Friday, December 31, 2010

Philosophy and the Arts Conference

Call for Papers and Artwork
Fourth Annual Philosophy and the Arts Conference
at Stony Brook Manhattan
April 1-2, 2011

Keynote Speaker – Kaja Silverman

The Masters program in Philosophy and the Arts at Stony Brook University in Manhattan centers on intersections of art and philosophy. In an effort to encourage dialogue across disciplines, we offer this conference as an interdisciplinary event and welcome participants working in a variety of fields and media to respond to this year’s topic.

2011 Theme: Redemption

Between the familiar extremes of redeeming oneself (as in the eyes of God, or a friend) and of redeeming a coupon, the term redemption shoulders a rich range of expressive possibilities. Each sense reveals an aspect of the event of exchange of one thing, condition, or meaning for another. “Redemption” may express conversion, salvage, ransom, reparation, purchase, or liberation, and these definitions all vary in their economic, ontological, and hermeneutical hefts.

Redemption evokes both the threat of and promise inherent in the experience of loss, for it never hides the sense or the scene of destruction accompanying potential rescue. The agon(y) of the exchange is often chaotic. In the collapse, fracture, or jettison of what has been, one finds the prospect of a more radical openness to and correspondence with what approaches, whether in the guise of the foreign or familiar. We commonly understand “redemption” religiously, associating with it sacrifice and atonement, senses which render redemption indissociable from its preceding, fallen, state, and indissociable from the cathartic event in which the individual is finally recreated and restored in an act of reappropriation. Redemption, therefore, evokes the power of transformation and maturation mingled with mourning, indicates the continual possibility for the development of creative ways of being in the world, and signals a recovery, reinterpretation, and reshaping of pieces of what has fallen apart.

A number of artistic techniques, including bricolage, are well suited to challenging the fixity of economic value through the use of discarded or commonplace materials in the creation of a work. Bricolage redemptively gathers signs and commodities that have economic directionality and frees them through creative re- contextualization. In French, se racheter is the analog for the English: to redeem oneself, but it more literally translates: to buy one’s self back. While the history of art is fraught with religious themes of redemption, much contemporary art has focused on social and economic questions concerning the exchange and value of goods. What kind of exchange is it in which one salvages something of one’s own or discovers one’s own self anew? From who or what might one buy oneself back? From and to where does one return?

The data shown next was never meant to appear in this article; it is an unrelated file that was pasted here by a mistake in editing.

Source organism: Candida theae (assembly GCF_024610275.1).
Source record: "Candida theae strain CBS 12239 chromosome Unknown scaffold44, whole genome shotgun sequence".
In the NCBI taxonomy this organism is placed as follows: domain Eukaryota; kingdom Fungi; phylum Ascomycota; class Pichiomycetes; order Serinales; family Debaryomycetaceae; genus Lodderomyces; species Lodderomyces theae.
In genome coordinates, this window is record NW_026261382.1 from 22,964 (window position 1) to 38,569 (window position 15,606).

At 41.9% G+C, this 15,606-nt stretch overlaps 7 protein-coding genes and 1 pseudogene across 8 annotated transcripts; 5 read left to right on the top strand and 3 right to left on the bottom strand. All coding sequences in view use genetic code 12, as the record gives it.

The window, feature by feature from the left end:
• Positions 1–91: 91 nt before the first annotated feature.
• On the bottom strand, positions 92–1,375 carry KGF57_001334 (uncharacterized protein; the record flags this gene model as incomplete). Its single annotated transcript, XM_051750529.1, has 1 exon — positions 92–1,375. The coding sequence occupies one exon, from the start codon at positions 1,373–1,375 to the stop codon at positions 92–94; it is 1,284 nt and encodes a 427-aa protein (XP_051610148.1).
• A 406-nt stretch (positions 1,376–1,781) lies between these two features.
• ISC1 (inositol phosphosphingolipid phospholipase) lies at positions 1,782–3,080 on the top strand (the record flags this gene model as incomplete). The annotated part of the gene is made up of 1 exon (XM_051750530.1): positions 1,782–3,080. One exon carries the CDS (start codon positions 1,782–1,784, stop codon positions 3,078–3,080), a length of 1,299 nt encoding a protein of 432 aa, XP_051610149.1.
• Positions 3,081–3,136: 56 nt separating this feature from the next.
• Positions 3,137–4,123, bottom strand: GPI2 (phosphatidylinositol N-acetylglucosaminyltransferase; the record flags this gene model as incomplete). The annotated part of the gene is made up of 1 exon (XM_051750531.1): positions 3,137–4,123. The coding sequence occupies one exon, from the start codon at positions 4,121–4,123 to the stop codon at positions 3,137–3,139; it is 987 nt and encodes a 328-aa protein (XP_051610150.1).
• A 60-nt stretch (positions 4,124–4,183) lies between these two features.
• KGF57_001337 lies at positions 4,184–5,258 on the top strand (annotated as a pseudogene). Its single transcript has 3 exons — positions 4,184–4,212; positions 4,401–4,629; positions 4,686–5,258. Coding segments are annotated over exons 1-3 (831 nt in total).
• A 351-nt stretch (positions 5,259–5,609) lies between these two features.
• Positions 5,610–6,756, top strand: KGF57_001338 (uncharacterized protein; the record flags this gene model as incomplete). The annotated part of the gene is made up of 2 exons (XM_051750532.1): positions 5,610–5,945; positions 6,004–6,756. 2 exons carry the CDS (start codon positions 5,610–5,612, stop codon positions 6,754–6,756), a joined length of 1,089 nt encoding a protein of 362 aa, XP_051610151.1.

In the midst of these – and other – questions our conference begins. What constitutes being in a state from which one would want to be redeemed? How might one explain the ontological significance of redemption? In what ways is the act of creation itself a redemptive, cathartic, or therapeutic act? How does art that deals with redemption reflect tensions between theological and secular significations? What role does reparation – the reconciliation of disparate elements, and the balance between destruction and construction – play in art and creative thought broadly construed?

SUBMISSIONS:
We welcome the submission both of original academic papers and of artwork for exhibition or performance from graduate students across disciplines. All submissions should be formatted for blind review, and suitable for a 20-minute presentation (approximately 3000 words or 8-11 pages). Please visit the Philosophy and the Arts Conference website at http://www.philosophyartconference.org for complete submission instructions, as well as information on past conferences and regular updates.

All submissions must be received by January 13th, 2011. Submitters will be notified of the committee’s decision regarding their work via email no later than February 7th, 2011. The conference will take place at Stony Brook Manhattan, 387 Park Ave. South. Feel free to contact the conference coordinators for help with additional questions at philosophyartconference@gmail.com.
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